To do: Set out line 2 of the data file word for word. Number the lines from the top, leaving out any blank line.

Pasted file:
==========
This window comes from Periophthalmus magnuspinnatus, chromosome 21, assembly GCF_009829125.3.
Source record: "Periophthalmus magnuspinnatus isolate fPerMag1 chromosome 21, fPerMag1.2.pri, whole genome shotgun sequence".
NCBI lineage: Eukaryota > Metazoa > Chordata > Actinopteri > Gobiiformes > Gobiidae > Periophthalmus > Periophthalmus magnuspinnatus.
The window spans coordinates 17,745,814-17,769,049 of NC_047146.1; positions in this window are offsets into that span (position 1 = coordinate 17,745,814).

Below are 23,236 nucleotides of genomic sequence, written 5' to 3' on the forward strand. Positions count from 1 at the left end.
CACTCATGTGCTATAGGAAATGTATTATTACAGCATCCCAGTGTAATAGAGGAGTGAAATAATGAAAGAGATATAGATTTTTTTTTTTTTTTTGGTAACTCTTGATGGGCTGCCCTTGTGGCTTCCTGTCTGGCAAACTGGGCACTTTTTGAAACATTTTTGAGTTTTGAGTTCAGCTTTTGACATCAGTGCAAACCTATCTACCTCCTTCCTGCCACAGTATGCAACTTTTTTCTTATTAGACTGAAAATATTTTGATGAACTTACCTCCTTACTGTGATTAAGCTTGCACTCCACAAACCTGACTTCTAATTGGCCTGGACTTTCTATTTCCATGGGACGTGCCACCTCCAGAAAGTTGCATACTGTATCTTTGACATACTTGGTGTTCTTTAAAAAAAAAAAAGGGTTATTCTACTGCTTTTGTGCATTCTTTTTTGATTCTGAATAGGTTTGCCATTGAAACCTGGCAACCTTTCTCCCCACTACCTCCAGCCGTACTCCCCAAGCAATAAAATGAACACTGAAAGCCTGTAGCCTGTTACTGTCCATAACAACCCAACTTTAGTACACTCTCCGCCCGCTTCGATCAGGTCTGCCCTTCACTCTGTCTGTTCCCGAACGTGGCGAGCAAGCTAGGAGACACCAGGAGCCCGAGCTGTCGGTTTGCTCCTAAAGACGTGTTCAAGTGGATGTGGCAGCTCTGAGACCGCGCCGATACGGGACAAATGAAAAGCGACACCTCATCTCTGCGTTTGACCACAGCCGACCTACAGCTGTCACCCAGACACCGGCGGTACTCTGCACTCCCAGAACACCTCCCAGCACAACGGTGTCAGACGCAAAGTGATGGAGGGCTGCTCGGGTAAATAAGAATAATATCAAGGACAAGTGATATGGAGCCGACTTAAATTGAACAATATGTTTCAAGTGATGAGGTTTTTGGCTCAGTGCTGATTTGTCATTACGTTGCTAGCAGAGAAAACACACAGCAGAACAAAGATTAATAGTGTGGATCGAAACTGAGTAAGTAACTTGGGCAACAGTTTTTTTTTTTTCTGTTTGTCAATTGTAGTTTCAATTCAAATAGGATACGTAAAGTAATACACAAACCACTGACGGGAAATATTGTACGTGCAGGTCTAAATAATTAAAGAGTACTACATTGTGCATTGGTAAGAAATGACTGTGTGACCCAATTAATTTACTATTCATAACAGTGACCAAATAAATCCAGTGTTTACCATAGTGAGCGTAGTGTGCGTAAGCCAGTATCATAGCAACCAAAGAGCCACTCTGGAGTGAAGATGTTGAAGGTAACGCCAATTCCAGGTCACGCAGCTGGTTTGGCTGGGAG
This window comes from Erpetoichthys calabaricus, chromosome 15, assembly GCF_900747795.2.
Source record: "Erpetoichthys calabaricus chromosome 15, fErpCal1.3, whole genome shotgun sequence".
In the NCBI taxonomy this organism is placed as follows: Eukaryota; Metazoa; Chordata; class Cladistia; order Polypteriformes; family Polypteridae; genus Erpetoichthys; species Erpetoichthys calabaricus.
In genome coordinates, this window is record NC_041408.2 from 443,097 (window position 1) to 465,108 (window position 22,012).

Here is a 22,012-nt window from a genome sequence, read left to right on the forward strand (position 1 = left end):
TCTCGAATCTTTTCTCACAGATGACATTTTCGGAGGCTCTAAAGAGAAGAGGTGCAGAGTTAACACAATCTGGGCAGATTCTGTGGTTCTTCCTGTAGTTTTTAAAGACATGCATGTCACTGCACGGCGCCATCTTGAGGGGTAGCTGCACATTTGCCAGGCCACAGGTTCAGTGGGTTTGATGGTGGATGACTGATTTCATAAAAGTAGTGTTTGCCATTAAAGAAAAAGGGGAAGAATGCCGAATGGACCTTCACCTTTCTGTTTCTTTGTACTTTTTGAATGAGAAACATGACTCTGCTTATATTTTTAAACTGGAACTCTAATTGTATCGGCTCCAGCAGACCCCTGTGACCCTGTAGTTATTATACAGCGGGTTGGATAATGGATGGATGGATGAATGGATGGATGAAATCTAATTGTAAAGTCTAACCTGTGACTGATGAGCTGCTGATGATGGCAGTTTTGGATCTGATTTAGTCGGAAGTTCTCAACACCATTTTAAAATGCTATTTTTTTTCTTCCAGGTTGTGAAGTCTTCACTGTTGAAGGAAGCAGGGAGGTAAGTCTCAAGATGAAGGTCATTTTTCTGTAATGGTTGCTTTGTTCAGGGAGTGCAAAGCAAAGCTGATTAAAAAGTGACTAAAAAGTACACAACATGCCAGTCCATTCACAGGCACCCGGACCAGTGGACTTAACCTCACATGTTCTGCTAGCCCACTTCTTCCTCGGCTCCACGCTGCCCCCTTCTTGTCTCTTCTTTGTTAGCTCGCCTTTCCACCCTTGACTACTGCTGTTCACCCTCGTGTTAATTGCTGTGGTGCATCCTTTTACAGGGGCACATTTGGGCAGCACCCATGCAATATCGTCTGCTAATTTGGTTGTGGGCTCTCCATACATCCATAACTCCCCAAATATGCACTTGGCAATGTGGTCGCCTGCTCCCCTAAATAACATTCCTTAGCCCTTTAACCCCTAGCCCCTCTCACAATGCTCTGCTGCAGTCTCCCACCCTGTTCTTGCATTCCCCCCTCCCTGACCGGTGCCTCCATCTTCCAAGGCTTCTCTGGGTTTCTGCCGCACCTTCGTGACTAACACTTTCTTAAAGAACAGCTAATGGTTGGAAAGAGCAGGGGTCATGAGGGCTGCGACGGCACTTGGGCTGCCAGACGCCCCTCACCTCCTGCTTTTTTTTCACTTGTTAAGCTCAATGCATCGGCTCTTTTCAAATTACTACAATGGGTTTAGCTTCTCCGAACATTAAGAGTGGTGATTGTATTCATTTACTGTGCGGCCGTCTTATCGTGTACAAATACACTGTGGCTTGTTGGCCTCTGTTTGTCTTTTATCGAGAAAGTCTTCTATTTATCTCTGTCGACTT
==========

Source record: "Periophthalmus magnuspinnatus isolate fPerMag1 chromosome 21, fPerMag1.2.pri, whole genome shotgun sequence".